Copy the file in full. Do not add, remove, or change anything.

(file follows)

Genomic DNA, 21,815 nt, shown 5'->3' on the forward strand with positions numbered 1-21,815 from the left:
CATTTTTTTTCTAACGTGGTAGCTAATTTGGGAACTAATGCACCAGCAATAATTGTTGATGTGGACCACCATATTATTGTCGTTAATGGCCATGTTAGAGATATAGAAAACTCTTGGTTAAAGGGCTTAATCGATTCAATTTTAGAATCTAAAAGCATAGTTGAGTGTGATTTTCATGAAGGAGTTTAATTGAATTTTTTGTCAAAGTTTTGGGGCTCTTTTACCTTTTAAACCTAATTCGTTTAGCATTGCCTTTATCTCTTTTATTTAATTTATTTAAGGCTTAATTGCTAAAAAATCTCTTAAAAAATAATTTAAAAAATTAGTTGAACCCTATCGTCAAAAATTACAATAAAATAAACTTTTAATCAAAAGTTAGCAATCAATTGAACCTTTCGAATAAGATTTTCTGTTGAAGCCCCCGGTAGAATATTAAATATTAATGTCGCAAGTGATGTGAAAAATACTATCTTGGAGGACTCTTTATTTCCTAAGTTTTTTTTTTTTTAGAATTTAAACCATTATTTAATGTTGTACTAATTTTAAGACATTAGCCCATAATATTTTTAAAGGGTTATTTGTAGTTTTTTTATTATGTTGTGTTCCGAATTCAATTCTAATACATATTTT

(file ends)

Genomic DNA, 21,815 nt, shown 5'->3' on the forward strand with positions numbered 1-21,815 from the left:
CATTTTTTTTCTAACGTGGTAGCTAATTTGGGAACTAATGCACCAGCAATAATTGTTGATGTGGACCACCATATTATTGTCGTTAATGGCCATGTTAGAGATATAGAAAACTCTTGGTTAAAGGGCTTAATCGATTCAATTTTAGAATCTAAAAGCATAGTTGAGTGTGATTTTCATGAAGGAGTTTAATTGAATTTTTTGTCAAAGTTTTGGGGCTCTTTTACCTTTTAAACCTAATTCGTTTAGCATTGCCTTTATCTCTTTTATTTAATTTATTTAAGGCTTAATTGCTAAAAAATCTCTTAAAAAATAATTTAAAAAATTAGTTGAACCCTATCGTCAAAAATTACAATAAAATAAACTTTTAATCAAAAGTTAGCAATCAATTGAACCTTTCGAATAAGATTTTCTGTTGAAGCCCCCGGTAGAATATTAAATATTAATGTCGCAAGTGATGTGAAAAATACTATCTTGGAGGACTCTTTATTTCCTAAGTTTTTTTTTTTTTAGAATTTAAACCATTATTTAATGTTGTACTAATTTTAAGACATTAGCCCATAATATTTTTAAAGGGTTATTTGTAGTTTTTTTATTATGTTGTGTTCCGAATTCAATTCTAATACATATTTT